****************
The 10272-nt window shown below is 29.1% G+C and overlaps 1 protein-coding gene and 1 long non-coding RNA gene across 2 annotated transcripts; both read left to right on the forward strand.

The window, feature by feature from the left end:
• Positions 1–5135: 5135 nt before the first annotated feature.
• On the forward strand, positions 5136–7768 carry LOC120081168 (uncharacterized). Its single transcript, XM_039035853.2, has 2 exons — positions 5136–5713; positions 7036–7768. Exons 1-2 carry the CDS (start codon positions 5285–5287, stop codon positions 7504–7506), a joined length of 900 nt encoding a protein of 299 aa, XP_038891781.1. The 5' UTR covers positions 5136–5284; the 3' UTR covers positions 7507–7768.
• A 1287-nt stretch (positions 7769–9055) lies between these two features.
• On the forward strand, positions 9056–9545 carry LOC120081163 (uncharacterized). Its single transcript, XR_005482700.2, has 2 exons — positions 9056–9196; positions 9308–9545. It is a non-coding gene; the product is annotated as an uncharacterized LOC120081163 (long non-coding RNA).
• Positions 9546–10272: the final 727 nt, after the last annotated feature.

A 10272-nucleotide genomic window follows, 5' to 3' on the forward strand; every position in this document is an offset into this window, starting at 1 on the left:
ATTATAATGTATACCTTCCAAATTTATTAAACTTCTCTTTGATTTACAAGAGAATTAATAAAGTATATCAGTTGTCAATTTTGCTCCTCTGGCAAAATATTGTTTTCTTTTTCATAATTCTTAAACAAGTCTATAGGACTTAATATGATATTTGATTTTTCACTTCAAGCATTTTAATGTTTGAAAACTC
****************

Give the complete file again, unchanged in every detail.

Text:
The 10272-nt window shown below is 29.1% G+C and overlaps 1 protein-coding gene and 1 long non-coding RNA gene across 2 annotated transcripts; both read left to right on the forward strand.

The window, feature by feature from the left end:
• Positions 1–5135: 5135 nt before the first annotated feature.
• On the forward strand, positions 5136–7768 carry LOC120081168 (uncharacterized). Its single transcript, XM_039035853.2, has 2 exons — positions 5136–5713; positions 7036–7768. Exons 1-2 carry the CDS (start codon positions 5285–5287, stop codon positions 7504–7506), a joined length of 900 nt encoding a protein of 299 aa, XP_038891781.1. The 5' UTR covers positions 5136–5284; the 3' UTR covers positions 7507–7768.
• A 1287-nt stretch (positions 7769–9055) lies between these two features.
• On the forward strand, positions 9056–9545 carry LOC120081163 (uncharacterized). Its single transcript, XR_005482700.2, has 2 exons — positions 9056–9196; positions 9308–9545. It is a non-coding gene; the product is annotated as an uncharacterized LOC120081163 (long non-coding RNA).
• Positions 9546–10272: the final 727 nt, after the last annotated feature.

A 10272-nucleotide genomic window follows, 5' to 3' on the forward strand; every position in this document is an offset into this window, starting at 1 on the left:
ATTATAATGTATACCTTCCAAATTTATTAAACTTCTCTTTGATTTACAAGAGAATTAATAAAGTATATCAGTTGTCAATTTTGCTCCTCTGGCAAAATATTGTTTTCTTTTTCATAATTCTTAAACAAGTCTATAGGACTTAATATGATATTTGATTTTTCACTTCAAGCATTTTAATGTTTGAAAACTC